Sion: Yeah, that’s it. So in terms of the influences… I don’t really know to be honest. They’re too wide to even begin to narrow down in any way. It’s great if people can hear certain sounds in it though. They’re doing a better job than I am if that’s the case. I’ve got a lot of love for James Murphy, as a producer, almost as a musical and creative entity in himself and I often find things like that more engaging and entertaining than the music itself. There are some tracks that are fantastic, like All My Friends is a wonderful track. As a creative entity I definitely appreciate James Murphy, there’s no two ways.
Do you see yourselves fitting into any particular scene at the moment?
Sion: I think it’s a challenge being spread over different continents, but there are different scenes blossoming at different times in different cities and it’s about working with the right ones at the right time. I think at the moment our main goal and aim is to shape the sound of what’s to come and then see if they take hold. So we’re constantly working on new material and hopefully putting some of that out next spring, and I think then we’ll be able to suss out, stylistically, where everything is going. That then will probably dictate how well we’ll fit into a scene.
Benshi: For me, for ages I couldn’t figure out whether that was a strength or a weakness – being part, or not being part of a scene. At the moment I can’t see that we’re part of any scene at all, but then I just stopped caring and it was really quite liberating to get there. Getting to that stage mostly just comes down to being interested in what the music sounds like and that’s really where we are at the moment.
So where is the new material taking you then?
Benshi: We’re just about to find out. We’re working on new material at the moment and the next three months will be primarily studio work, but we’ve also got our first date in France coming up on the 5th December, which I’m really looking forward too. But up until then, it’s hardcore production time, which is great and super exciting.
Sion: I think it’s safe to say that the track We, feels like a really good segway into the new material that we’ll be moving into and it’s not an accident that that’s the last single from the album that we’ll be putting forward.
Benshi: It’s definitely a pointer towards the future.
Sion: Yeah, so that’s an indication towards the kind of roots that we’ll be taking. The overriding sentiment is something that we’ll definitely be observing more in the new material.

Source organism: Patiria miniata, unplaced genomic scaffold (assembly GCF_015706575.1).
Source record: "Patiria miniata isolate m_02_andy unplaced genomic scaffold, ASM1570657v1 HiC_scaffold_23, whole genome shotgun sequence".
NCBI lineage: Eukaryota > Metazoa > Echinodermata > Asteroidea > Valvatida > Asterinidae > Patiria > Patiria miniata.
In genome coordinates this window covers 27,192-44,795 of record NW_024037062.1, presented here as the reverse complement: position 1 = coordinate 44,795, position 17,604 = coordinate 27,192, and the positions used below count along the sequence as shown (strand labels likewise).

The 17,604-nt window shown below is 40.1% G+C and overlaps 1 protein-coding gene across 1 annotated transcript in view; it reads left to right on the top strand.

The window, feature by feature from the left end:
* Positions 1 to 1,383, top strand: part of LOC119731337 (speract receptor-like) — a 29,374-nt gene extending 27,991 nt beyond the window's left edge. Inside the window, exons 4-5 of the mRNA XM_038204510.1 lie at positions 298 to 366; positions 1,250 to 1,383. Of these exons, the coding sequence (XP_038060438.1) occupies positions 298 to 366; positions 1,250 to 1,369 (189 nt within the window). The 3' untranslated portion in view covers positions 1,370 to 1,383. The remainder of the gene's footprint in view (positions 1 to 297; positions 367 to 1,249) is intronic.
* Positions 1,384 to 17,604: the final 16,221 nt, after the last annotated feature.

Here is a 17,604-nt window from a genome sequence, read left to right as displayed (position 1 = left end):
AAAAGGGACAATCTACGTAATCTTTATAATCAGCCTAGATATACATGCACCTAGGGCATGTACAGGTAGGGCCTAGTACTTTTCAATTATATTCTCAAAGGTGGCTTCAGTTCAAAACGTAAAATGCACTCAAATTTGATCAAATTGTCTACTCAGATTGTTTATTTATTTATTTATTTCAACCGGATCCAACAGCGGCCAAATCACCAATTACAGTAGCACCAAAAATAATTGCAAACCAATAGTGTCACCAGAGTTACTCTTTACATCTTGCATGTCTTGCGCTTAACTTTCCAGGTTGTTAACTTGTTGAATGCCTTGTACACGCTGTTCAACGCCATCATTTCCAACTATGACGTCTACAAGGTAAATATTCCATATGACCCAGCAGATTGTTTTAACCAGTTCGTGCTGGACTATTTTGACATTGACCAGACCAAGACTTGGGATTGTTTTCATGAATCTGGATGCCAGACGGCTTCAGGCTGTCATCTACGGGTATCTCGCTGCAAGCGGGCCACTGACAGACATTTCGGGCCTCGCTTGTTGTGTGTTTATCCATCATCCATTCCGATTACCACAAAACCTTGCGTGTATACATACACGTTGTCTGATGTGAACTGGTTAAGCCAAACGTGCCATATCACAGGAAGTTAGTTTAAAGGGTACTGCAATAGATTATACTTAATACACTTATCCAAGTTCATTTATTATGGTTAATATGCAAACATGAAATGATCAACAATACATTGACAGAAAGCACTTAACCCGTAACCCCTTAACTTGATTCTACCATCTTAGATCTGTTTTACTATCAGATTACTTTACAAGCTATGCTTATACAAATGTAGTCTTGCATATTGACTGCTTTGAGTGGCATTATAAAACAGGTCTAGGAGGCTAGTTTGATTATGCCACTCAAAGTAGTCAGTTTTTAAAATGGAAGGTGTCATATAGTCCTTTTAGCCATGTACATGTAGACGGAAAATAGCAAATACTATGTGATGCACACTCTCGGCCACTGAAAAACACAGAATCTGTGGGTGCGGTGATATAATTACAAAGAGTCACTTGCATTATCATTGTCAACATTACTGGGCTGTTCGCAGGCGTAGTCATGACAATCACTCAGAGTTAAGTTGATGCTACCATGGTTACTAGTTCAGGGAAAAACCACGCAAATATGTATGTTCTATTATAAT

I’m trying to understand how your writing process works. Do you actually get together to write or do you just send each other files over the internet?
Sion: It’s a mixture of stuff and it’s really multifaceted in that respect. We write as individuals and then we come together and exchange ideas. There’s a lot of stuff that happened in the studio in Berlin and we started an finished in that certain space of time. Really if anything, our operation has to be flexible for it to operate and in terms of the song writing and production process, that’s no different either. I’ll put together some ideas over here, fire them over to Benshi and get some feedback from him, or he’ll lay some stuff down on top.
Benshi: And also, we’re just producers you know. In a way, we’re just trying to impress each other with ideas and there’s something really exciting about Sion being my first port of call to show stuff too and see how he feels about it.
Sion: Yeah, I think that’s really hitting the nail on the head. I certainly get more of a kick out of a positive response from Benshi or the other two guys than I ever have from a review.
Have you ever given any of your stuff to any producers for them to turn it into something that is out and out dancefloor material?
Sion: I think we’re definitely open to it, but the album is still quite young and getting the right people to listen to your stuff, but then also getting the right people to treat it is not always something that happens over night.
Benshi: It also ties in with the experiences that we’ve had from the last two shows, the most fun we had playing live was when people danced. That’s something we get more and more of each time we do a show. So having stuff remixed is basically something that I feel needs to happen. It could also happen the other way around as well.